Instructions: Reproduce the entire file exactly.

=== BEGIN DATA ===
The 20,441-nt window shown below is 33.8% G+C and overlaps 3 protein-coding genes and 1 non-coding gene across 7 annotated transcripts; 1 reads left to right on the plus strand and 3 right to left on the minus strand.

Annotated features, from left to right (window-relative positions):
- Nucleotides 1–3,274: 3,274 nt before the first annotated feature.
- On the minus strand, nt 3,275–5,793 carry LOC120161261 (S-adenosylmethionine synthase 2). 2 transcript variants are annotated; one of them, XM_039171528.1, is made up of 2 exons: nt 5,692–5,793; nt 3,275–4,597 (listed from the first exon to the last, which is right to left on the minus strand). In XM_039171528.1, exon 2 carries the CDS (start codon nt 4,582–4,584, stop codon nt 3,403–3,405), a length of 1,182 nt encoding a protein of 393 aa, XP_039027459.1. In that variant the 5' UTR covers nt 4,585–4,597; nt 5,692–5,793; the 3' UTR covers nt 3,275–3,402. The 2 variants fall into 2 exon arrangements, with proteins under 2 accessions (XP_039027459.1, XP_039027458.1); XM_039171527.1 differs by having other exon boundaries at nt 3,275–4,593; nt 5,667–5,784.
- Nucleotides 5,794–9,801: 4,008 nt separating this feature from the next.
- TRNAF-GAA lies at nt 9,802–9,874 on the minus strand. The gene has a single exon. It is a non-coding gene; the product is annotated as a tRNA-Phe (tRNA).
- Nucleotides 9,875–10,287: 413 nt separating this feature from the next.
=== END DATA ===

The 20,441-nt window shown below is 33.8% G+C and overlaps 3 protein-coding genes and 1 non-coding gene across 7 annotated transcripts; 1 reads left to right on the plus strand and 3 right to left on the minus strand.

Annotated features, from left to right (window-relative positions):
- Nucleotides 1–3,274: 3,274 nt before the first annotated feature.
- On the minus strand, nt 3,275–5,793 carry LOC120161261 (S-adenosylmethionine synthase 2). 2 transcript variants are annotated; one of them, XM_039171528.1, is made up of 2 exons: nt 5,692–5,793; nt 3,275–4,597 (listed from the first exon to the last, which is right to left on the minus strand). In XM_039171528.1, exon 2 carries the CDS (start codon nt 4,582–4,584, stop codon nt 3,403–3,405), a length of 1,182 nt encoding a protein of 393 aa, XP_039027459.1. In that variant the 5' UTR covers nt 4,585–4,597; nt 5,692–5,793; the 3' UTR covers nt 3,275–3,402. The 2 variants fall into 2 exon arrangements, with proteins under 2 accessions (XP_039027459.1, XP_039027458.1); XM_039171527.1 differs by having other exon boundaries at nt 3,275–4,593; nt 5,667–5,784.
- Nucleotides 5,794–9,801: 4,008 nt separating this feature from the next.
- TRNAF-GAA lies at nt 9,802–9,874 on the minus strand. The gene has a single exon. It is a non-coding gene; the product is annotated as a tRNA-Phe (tRNA).
- Nucleotides 9,875–10,287: 413 nt separating this feature from the next.